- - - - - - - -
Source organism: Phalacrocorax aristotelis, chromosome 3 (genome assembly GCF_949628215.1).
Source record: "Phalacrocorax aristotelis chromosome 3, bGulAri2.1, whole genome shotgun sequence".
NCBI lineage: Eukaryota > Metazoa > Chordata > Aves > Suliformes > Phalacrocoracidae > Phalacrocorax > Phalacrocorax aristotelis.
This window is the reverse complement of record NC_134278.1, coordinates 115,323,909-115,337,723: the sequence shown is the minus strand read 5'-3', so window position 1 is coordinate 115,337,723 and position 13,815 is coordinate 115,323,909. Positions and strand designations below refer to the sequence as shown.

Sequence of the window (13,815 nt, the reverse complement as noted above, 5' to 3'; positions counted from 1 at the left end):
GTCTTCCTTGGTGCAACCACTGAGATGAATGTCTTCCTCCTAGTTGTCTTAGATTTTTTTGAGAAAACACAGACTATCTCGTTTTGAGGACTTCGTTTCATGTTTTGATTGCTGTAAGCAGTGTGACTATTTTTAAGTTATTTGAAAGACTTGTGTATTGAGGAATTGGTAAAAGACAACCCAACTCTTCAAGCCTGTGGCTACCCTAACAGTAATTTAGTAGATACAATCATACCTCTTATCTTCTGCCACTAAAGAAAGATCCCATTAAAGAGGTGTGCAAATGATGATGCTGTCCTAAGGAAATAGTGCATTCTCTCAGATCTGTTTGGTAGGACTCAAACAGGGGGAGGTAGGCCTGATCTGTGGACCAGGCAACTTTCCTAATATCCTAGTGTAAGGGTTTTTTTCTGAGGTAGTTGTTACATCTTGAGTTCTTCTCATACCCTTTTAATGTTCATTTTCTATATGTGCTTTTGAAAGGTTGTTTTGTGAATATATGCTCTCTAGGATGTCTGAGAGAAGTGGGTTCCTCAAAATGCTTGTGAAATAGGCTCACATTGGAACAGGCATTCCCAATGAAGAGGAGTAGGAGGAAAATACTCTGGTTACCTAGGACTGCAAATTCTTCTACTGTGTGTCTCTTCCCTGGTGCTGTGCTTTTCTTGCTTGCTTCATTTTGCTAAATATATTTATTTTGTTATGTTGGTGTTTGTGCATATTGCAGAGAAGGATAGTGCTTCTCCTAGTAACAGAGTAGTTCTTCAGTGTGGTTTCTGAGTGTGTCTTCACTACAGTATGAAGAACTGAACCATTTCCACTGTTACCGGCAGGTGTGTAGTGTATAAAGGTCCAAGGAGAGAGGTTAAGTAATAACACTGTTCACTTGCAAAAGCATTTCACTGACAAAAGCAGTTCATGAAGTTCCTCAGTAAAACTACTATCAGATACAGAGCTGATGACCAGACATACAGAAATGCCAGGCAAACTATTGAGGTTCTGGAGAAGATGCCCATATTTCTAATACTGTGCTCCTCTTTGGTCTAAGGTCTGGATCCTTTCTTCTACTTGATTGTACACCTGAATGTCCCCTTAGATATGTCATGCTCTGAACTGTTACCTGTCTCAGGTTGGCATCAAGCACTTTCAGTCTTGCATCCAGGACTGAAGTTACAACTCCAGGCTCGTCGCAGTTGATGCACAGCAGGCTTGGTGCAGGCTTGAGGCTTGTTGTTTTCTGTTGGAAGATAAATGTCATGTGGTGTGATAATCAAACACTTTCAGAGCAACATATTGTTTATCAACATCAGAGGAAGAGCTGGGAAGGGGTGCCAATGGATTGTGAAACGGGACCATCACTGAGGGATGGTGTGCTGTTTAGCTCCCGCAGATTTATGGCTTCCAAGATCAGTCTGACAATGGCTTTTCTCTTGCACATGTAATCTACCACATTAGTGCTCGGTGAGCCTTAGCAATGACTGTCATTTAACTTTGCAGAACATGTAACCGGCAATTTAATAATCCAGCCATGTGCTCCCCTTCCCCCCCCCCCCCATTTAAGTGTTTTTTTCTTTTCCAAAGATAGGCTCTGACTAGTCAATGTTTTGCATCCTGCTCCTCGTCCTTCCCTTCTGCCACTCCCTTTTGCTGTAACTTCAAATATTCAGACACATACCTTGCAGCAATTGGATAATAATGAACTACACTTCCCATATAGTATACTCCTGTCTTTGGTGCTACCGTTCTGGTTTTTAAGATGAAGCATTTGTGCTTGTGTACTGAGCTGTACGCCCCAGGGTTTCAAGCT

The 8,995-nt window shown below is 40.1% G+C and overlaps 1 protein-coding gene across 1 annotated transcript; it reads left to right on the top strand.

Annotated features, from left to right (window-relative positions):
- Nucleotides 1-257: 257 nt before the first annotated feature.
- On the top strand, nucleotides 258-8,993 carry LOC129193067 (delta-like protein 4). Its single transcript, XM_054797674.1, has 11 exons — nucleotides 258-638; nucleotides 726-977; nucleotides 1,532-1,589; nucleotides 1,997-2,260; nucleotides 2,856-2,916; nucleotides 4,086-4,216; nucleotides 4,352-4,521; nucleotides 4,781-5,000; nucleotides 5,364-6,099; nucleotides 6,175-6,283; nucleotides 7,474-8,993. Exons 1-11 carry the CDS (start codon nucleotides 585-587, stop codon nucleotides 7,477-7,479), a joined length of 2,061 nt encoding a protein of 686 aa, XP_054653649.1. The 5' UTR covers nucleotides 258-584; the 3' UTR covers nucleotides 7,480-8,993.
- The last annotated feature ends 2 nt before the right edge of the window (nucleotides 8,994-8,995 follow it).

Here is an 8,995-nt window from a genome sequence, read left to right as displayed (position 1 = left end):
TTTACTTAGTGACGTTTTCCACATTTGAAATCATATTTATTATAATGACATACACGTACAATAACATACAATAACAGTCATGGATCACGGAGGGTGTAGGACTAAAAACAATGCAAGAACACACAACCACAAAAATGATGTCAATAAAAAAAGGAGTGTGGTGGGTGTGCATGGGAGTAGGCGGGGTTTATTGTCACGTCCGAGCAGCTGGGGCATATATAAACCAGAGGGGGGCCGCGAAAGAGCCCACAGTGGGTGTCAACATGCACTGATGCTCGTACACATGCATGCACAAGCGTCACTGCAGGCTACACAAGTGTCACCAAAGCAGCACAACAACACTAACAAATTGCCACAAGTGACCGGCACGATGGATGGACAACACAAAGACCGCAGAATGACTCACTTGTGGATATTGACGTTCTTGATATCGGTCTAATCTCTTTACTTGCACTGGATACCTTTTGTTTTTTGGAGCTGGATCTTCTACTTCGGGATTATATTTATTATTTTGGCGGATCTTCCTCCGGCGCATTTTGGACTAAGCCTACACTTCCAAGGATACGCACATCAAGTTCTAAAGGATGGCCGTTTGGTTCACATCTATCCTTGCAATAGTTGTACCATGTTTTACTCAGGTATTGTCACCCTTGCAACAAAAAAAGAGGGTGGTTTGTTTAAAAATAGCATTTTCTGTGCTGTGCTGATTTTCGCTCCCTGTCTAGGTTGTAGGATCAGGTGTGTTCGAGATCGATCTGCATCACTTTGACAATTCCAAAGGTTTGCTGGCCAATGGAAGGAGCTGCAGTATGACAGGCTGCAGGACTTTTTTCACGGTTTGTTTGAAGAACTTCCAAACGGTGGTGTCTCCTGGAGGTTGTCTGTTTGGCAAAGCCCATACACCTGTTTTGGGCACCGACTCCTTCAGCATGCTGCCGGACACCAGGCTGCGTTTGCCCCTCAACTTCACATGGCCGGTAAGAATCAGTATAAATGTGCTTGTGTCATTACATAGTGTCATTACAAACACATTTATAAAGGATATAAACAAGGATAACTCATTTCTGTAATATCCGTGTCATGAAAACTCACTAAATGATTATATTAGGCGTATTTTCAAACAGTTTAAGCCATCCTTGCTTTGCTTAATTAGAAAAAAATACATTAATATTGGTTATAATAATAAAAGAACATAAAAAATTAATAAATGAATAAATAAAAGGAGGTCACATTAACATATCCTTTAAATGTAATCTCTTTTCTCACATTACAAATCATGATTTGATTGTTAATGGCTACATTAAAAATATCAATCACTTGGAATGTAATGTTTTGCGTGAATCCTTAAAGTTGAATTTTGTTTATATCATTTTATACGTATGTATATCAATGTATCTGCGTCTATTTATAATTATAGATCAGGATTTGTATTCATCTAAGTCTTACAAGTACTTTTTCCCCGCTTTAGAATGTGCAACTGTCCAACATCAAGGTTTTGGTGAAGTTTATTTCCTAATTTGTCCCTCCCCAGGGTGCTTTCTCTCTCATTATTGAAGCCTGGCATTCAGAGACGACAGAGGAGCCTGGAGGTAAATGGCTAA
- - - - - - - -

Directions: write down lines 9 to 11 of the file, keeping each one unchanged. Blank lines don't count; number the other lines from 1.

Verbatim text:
- Nucleotides 1-257: 257 nt before the first annotated feature.
- On the top strand, nucleotides 258-8,993 carry LOC129193067 (delta-like protein 4). Its single transcript, XM_054797674.1, has 11 exons — nucleotides 258-638; nucleotides 726-977; nucleotides 1,532-1,589; nucleotides 1,997-2,260; nucleotides 2,856-2,916; nucleotides 4,086-4,216; nucleotides 4,352-4,521; nucleotides 4,781-5,000; nucleotides 5,364-6,099; nucleotides 6,175-6,283; nucleotides 7,474-8,993. Exons 1-11 carry the CDS (start codon nucleotides 585-587, stop codon nucleotides 7,477-7,479), a joined length of 2,061 nt encoding a protein of 686 aa, XP_054653649.1. The 5' UTR covers nucleotides 258-584; the 3' UTR covers nucleotides 7,480-8,993.
- The last annotated feature ends 2 nt before the right edge of the window (nucleotides 8,994-8,995 follow it).